(formerly Math 121:122: Business)
MATH 126. Business Calculus
Three Lecture Hours (3).
Prerequisites: Four Years of High School Mathematics.
An introduction to calculus with particular emphasis on applications in business and economics. Topics include functions, limits and continuity, differentiation, exponential functions and logarithms, anti-derivatives and the integral. Students who wish to strengthen their mathematics skills before taking MATH 126 are advised to enroll in MATH 125. Will not satisfy requirements for a major in mathematics. Students who have received credit for MATH 121 or for MATH 151 may not also receive credit for MATH 126. This course has been approved for credit in the Mathematical Sciences Area of the Core Curriculum.
Detailed Description of Course
The course will cover the following topics
- Precalculus review as needed
- Functions and their graphs
- Limits and continuity
- Techniques of differentiation – product, quotient and chain rules
- Marginal cost, marginal revenue and marginal profit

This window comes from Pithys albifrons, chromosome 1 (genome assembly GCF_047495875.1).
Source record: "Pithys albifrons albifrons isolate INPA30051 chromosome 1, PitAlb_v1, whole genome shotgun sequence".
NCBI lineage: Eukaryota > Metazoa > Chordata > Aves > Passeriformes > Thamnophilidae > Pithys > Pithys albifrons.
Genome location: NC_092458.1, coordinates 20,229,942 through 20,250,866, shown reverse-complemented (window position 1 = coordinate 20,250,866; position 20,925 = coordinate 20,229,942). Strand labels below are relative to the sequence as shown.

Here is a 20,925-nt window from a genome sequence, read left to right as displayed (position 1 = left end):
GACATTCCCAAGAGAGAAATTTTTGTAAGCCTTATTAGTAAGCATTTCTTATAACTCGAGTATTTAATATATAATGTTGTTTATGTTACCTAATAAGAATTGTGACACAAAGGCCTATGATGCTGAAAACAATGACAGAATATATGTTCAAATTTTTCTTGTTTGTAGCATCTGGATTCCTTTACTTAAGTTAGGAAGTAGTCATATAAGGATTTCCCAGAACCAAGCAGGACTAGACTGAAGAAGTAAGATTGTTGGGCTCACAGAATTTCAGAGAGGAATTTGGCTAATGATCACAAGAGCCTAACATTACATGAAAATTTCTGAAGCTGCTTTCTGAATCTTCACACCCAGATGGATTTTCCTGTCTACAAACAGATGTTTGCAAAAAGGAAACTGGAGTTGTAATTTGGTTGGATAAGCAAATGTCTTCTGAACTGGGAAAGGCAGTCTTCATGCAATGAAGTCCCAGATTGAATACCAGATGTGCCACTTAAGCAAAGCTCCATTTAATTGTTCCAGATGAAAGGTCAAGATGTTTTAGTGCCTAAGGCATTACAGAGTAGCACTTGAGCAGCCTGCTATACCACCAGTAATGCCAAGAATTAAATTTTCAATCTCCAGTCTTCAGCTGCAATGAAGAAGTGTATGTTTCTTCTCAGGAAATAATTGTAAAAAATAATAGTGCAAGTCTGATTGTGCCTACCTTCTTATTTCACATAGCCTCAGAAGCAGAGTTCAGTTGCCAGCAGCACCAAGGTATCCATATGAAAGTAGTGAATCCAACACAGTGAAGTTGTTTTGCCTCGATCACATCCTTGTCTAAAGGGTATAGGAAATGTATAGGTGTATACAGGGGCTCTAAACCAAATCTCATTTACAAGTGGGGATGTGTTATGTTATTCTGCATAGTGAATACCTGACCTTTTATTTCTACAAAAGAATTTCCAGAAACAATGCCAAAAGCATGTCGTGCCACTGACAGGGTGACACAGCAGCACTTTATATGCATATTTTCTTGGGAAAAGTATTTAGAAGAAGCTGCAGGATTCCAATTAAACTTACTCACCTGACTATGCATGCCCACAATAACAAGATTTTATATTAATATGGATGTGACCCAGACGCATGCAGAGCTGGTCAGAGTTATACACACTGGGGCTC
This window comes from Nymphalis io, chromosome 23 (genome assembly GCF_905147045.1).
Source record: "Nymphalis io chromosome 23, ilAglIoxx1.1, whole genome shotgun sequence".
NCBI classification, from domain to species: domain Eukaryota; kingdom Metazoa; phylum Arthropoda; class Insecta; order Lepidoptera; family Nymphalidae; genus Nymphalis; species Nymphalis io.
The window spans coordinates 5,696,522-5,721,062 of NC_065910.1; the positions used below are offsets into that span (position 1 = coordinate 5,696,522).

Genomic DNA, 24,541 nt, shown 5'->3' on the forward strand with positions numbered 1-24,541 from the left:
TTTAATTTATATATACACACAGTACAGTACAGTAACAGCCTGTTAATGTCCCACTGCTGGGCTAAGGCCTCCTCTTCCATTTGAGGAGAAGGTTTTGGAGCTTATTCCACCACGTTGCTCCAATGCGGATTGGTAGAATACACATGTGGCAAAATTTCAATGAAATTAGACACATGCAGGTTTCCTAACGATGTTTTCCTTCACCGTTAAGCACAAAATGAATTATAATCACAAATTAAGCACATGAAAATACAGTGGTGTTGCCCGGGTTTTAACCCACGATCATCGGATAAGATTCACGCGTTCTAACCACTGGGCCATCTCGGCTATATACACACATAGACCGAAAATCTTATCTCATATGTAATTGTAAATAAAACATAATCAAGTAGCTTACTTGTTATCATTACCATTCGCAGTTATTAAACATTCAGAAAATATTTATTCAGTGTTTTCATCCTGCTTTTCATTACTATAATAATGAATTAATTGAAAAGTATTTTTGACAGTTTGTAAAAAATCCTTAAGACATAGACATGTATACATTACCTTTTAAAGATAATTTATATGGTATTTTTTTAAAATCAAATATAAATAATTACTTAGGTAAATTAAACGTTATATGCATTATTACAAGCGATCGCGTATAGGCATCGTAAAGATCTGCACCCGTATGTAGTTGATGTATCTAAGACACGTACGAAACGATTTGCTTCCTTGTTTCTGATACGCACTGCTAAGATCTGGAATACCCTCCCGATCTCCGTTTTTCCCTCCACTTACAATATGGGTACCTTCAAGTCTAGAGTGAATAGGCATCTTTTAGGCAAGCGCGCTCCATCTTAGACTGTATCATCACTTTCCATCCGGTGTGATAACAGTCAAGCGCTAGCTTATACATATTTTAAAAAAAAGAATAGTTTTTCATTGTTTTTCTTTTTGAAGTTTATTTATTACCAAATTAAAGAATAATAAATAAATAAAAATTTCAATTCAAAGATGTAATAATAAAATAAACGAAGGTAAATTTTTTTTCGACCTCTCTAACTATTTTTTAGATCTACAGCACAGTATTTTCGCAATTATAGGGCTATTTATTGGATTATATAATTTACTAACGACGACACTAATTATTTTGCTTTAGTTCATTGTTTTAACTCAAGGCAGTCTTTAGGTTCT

- Elasticity of demand
- Applied optimization problems
- Exponential functions and their derivatives
- The natural logarithm
- Area and the fundamental theorem of calculus
- Consumer and producers surplus
Detailed Description of Conduct of Course
Most instructors will use the lecture method; some may require students to work together in small groups. Calculators and computers will be used both inside and outside class. In all sections students will be expected to work problems assigned as homework.
Student Goals and Objectives of the Course
Students with a major in the College of Business and Economics are expected to develop and improve their skills in mathematics.
Students will be able to use the tools of mathematics and quantitative reasoning to conceptualize and solve problems.
Students will be able to:
a. identify and interpret relationships among numeric, symbolic, and graphical information
b. generate mathematical models using numeric, symbolic, and graphical information for use in real-world applications
c. solve problems using numeric, symbolic, and graphical information
Graded tasks may include homework, quizzes and written exams; they may also include group projects and written or oral class participation.
Other Course Information
Review and Approval Date